Slate Roof Repair & Maintenance
Slate roofs have been around for centuries in Europe, Spain, China, Africa and the USA. Composed of a fine-grain form of sedimentary rock such as clay or volcanic rock, when expertly “cut,” slates form smooth, flat sheets of stone that come in a variety of material colors, shades of gray, purple, green, blue and red. The structure must be designed to handle the weight of slate.
What to Consider Before Repairing a Slate Roof:
- Before proceeding with any repairs, consider the age and condition of the roof versus its expected serviceable life and the type of slate on the roof.
- The older the roof, the more maintenance is required. Where is the damage located? What is the percentage of broken or missing slates?
- Determine if there is an active leak or if it’s just condensation — a “false leak” due to lack of ventilation. If it is an active leak, find the source.
- Examine the attic for moisture – stains or dry rot. Delaminating old slates will hold moisture and deteriorate the wood members.
- If slates have slid out of position, ferrous metal fasteners were used and have corroded. Slates can be salvaged and re-laid.
- Metal flashings usually wear out before the slate. The smallest pin hole can permit water to enter the building. Check if the deterioration of the slate is uniform. If only one section needs replacement, the other areas can be repaired.
- Test the condition of the slate to see if the pieces are sound. Tap on the slate. A full, deep sound means a slate is in good condition. Press down hard on the slates – sound slates will be unaffected.
- New slates, when available, may take up to a year to get, depending upon size, shape and where they came from.
Rusted Nail Head
If minor, remove slates with slate ripper. Install new slate with copper fasteners and a strip of copper. If severe, salvage slates if possible from entire affected area and re-lay slates.
Broken slates are usually a result of foot traffic or damage from trees or debris. If the slates are available and severely damaged, remove with a slate ripper and install new slates with new nails or a metal strip to hold the slate in place.
If the fasteners used to install the slate are severely deteriorated, it is time to take all the slate off and reinstall it. Typically, galvanized steel nails rot out before the slate is worn out. If copper nails were used, they will usually outlast the slates and it may be worth repairing. Evaluate the roof to determine if it is a repair or relay the slates. To repair, fasten new slate with a copper nail and/or a copper strip.
Adjust slates and/or install copper flashings under ridge tiles to divert water.
A temporary repair would be to apply the proper type of sealant to seal the flashing. A long term repair would be to remove the slate(s) and damaged flashing, install new copper flashing, and re-lay the slates.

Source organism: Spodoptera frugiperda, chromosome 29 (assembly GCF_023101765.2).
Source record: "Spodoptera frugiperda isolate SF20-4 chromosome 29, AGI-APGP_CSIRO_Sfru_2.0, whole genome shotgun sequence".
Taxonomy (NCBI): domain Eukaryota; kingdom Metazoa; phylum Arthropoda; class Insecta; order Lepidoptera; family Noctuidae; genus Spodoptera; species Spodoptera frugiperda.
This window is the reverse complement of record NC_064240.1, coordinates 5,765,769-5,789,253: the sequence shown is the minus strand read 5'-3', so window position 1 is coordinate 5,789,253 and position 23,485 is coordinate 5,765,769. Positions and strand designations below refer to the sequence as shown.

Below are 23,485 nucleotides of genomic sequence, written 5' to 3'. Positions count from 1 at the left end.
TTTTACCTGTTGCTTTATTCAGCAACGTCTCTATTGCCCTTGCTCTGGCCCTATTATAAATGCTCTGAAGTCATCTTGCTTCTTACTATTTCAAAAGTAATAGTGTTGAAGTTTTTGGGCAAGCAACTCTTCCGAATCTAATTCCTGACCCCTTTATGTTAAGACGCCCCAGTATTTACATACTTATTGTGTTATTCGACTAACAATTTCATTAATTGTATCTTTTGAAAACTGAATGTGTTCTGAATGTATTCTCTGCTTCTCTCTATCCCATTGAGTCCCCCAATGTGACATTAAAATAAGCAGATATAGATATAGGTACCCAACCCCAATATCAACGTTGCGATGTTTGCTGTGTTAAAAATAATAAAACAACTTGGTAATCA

Verify the slate has deteriorated and determine the options and costs.
Gutter in Stucco
When the house was built, the sheet metal installer put the gutter too close to the stucco paper. When the stucco was applied, it went around the gutter, not behind it. Over time the gutter joint can deteriorate, allowing seepage in the wall. Remove the gutter, cut the end back, reinstall the gutter end, repair the wall with waterproofing materials, then reinstall the gutter.
The flashing does not go up high enough for the skylight frame to overlap the flashing and the wood curb is exposed. This is open and will allow seepage. Remove the skylight and install a counterflashing on top of the curb that overlaps the flashing on the side.
Plastic gutters do not come with a wing. The plastic gutter company makes a plastic diverter to divert the water into the gutter. If it is not installed, the edge of the roof deck will develop dry rot.
Chimney Chase Leaks at Top
A chimney chase is usually a wood framed box. The pipe for the fireplace goes through the box and out the top. Typical roof chimney flashings are installed then siding covers the framing and overlaps the chimney flashing. Last a metal top is installed which allows the chimney flue to go through to the outside air. The metal top usually has a metal piece that prevents water from flowing down the opening in the metal top. The flue usually has a collar that overlaps the metal piece on the metal top. The flue usually has a metal top to prevent water from going down the inside of the flue. Any one of these items in this assembly can leak if not done correctly or if it has deteriorated. Invest all the potential issues and effect a repair.
The amount of time it takes for the plastic dome to break down depends upon the quality of the plastic used to make the skylight. The dome can sometimes be replaced. It is easier just to replace the whole skylight. Some manufacturers give a lifetime warranty, even for plastic domes. Glass is heavier and more expensive than plastic. Glass has a higher R-value and lasts indefinitely.